Valentin Dragoi, Ph.D., Principal Investigator[CV]
Dr. Dragoi examines how networks of cortical neurons encode information and how the population code influences behavioral decisions in real time. Research in his laboratory combines electrophysiological (multi-electrode recording in restrained and freely moving animals, optical and electrical stimulation), behavioral, and computational methods. He received rigorous training in experimental and theoretical neuroscience. His goals are to understand the neuronal computations and coding principles of cortical circuits and develop new technologies for high-yield neuronal recording of brain activity.
Mircea Chelaru, Ph.D., Research Scientist
I received my B.Sc. in Electrical engineering and my PhD in computer sciences at Polytechnic Institute, Iasi, Romania. I have been a post-doctoral fellow at Duke University and in Univ of Western Ontario. During 2004-2006 and since 2009 I have been a research scientist at Dragoi lab.
Ariana Andrei, Ph.D. Postdoctoral Fellow
Upon completing my maters in neuroscience from McGill University, I moved to Houston for my PhD. My PhD dissertation used optogenetics in non-human primates to study how neuronal populations create sensory perceptions. In 2017, I started my post-doctoral work at the Dragoi lab.
Sunny Nigam, Ph.D., Postdoctoral Fellow
Color is one of the most important aspects of natural images that we encounter in our everyday lives. It guides perceptions and eventually our actions. My focus is on understanding how higher visual areas like V4 encode color information and how this might be affected by adaptation. Prior to working in the Dragoi lab I went to graduate school in the Physics department at Indiana University, Bloomington where I worked under the supervision of John Beggs. My research involved computing functional connectivity from high density Multi electrode array recordings of in-vitro and in-vivo neural populations.
Russell Milton, PhD Candidate
Samantha Debes, PhD Candidate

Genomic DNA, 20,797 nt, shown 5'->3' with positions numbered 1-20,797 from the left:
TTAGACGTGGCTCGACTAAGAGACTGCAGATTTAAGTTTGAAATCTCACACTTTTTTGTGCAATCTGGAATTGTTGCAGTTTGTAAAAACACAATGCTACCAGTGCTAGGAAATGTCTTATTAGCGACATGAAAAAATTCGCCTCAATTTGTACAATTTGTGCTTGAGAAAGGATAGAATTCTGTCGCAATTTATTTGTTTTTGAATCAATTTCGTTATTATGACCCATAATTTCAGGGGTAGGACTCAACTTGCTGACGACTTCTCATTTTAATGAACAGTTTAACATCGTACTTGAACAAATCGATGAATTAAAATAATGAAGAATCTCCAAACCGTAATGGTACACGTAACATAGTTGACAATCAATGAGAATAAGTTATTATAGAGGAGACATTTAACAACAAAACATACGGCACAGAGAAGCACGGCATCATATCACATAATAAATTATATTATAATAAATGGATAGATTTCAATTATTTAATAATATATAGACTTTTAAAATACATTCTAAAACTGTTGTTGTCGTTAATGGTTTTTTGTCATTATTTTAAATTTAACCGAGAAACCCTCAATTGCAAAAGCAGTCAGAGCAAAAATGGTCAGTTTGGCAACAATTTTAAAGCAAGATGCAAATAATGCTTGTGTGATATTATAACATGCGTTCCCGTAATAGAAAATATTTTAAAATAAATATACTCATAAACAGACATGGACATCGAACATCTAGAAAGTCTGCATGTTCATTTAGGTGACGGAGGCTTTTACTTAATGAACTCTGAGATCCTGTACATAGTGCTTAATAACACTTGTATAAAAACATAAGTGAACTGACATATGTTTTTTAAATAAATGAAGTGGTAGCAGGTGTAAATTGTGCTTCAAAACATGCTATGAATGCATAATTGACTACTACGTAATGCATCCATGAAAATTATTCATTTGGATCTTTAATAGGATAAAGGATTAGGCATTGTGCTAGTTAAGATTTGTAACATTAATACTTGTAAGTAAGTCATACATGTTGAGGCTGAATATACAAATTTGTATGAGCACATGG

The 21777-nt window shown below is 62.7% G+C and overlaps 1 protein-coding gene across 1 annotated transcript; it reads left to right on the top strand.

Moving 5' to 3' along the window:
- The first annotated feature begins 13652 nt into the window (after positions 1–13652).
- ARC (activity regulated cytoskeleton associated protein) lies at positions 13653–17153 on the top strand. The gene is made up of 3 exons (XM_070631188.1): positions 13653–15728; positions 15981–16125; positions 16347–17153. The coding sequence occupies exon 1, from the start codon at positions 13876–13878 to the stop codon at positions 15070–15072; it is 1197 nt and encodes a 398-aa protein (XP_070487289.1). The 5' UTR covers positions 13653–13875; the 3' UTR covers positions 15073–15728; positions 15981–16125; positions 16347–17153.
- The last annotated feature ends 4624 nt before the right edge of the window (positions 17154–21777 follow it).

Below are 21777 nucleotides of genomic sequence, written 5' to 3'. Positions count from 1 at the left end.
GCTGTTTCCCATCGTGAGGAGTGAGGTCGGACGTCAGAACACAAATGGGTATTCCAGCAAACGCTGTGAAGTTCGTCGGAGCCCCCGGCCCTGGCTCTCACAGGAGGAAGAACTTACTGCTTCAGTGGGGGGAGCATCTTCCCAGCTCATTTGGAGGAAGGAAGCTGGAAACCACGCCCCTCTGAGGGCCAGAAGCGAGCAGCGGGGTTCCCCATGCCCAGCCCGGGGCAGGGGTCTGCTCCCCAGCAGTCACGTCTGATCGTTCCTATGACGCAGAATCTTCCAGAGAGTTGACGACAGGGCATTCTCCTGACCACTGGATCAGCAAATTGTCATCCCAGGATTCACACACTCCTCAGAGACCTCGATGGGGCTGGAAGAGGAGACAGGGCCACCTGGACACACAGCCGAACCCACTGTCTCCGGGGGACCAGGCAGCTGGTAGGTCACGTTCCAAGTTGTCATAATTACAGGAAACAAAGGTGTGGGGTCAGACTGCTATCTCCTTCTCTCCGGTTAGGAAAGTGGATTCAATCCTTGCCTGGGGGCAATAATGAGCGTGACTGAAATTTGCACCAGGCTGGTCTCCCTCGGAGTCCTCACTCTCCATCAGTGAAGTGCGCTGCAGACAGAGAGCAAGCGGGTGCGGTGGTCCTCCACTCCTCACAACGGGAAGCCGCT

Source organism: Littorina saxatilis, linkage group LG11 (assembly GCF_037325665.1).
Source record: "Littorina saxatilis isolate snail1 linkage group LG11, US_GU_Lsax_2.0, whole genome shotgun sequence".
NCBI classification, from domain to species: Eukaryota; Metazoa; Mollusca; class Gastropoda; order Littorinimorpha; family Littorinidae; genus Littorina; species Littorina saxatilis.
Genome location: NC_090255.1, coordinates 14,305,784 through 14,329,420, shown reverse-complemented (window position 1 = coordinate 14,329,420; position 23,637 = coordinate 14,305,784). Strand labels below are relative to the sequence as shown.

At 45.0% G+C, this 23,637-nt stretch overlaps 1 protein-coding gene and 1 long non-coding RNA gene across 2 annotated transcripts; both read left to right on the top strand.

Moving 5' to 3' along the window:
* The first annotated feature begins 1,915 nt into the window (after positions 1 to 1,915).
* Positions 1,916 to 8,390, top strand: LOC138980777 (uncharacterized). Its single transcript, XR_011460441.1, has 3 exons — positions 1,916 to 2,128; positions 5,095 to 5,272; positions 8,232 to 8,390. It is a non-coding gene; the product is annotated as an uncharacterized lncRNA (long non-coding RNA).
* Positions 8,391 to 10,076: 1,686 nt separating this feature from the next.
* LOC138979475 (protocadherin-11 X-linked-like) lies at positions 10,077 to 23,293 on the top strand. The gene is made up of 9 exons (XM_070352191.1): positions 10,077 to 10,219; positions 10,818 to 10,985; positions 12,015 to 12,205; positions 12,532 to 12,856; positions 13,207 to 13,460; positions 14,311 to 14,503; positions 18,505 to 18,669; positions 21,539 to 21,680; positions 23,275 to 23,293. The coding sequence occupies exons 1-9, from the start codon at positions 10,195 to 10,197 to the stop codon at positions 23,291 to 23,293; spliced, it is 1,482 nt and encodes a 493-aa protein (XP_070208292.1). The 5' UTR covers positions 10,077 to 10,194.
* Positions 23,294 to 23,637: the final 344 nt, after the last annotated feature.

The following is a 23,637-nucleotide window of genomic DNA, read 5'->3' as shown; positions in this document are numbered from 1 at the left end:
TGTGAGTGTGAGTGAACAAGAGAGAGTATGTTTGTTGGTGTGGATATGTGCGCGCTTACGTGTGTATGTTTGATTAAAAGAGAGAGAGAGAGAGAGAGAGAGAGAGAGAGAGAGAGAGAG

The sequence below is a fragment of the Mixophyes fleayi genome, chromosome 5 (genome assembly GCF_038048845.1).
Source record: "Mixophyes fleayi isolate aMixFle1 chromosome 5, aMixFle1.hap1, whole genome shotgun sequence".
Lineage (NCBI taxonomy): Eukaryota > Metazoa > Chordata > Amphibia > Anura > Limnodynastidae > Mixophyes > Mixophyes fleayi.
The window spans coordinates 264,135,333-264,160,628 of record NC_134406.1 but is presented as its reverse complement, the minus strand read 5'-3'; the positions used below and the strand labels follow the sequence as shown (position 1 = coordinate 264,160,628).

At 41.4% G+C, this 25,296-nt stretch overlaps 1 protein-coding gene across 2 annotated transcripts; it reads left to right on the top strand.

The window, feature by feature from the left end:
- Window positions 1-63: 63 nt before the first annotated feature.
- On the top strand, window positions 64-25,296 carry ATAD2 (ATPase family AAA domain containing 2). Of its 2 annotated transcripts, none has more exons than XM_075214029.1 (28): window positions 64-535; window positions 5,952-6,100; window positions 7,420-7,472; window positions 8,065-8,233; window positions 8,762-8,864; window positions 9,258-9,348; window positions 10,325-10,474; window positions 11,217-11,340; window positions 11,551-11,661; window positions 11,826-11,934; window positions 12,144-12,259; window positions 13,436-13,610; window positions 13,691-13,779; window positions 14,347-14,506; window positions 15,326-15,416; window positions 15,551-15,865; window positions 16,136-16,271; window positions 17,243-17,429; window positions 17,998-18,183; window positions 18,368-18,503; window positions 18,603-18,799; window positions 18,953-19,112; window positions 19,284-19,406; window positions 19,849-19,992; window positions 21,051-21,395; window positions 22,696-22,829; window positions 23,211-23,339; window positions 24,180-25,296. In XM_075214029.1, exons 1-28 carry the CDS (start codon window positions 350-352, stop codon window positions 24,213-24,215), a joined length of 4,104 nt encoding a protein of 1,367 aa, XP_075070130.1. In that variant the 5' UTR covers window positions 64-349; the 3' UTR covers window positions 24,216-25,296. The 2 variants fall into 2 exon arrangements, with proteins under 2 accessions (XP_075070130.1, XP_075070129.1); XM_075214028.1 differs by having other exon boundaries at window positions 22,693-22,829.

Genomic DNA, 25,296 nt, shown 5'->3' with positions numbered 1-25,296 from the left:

I received my BS in Psychology from Syracuse University before moving down to Texas and joining the Dragoi lab. My work in the lab typically uses laminar population recordings and optogenetics to causally test visual circuits and their effects on behavior. I am particularly interested in laminar circuits, the ways in which laminar processing transforms neural signal and how these network dynamics contribute to behavior.
Natasha Kharas, MD/PhD Candidate
My interest in neuroscience started during my undergraduate studies at New York University, where I worked in Eric Klann’s lab studying the molecular mechanisms of Fragile X Syndrome and graduated with a bachelor’s degree in neuroscience. Post-graduation, I worked in Stuart Firestein’s lab at Columbia University studying olfaction. I also worked on neuroscience patents at Philon, Inc. in New York City before moving to Houston, TX to start my MD/PhD program. In the Dragoi lab, my projects evaluate the influence of spontaneous activity in local cortical circuits on behaviors such as perception and sleep.
Yue Yu, Ph.D. Candidate
I received my medical degree at Tianjin Medical University in China. Then I went to UMMC and worked at Wu Zhou and Hong Zhu’s lab to investigate vestibular/auditory functions. Since 2018, I am excited to join Dragoi lab as an adventure to explore neuronal networks.
Melissa Franch, Ph.D. Candidate
After completing a BS in biology and science education at North Carolina State University, I worked as a teacher and research assistant before starting graduate school at UTHealth in 2017. Growing up with a brother who has severe autism promoted my interest in neuroscience. Specifically, I am interested in the field of social neurophysiology and how social computations are carried out in the primate brain. I look forward to investigating this in the Dragoi lab.
Neda Shahidi, PhD
Charles Beaman, MD/PhD
Ali Asadollahi, PhD
Ming Hu, PhD
Jose Fernandez, PhD
Sarah Eagleman, PhD
Marcello Mulas, PhD
Ye Wang, PhD
Bryan Hansen, PhD
Diego Gutnisky, PhD
Bogdan Iliescu, M.D.
Tammy Humbird , Research Assistant
Audrey Nath , Graduate Student
David Quach, Undergraduate Student
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of Neurobiology and Anatomy | The
University of Texas
Medical School at Houston (UTHealth)
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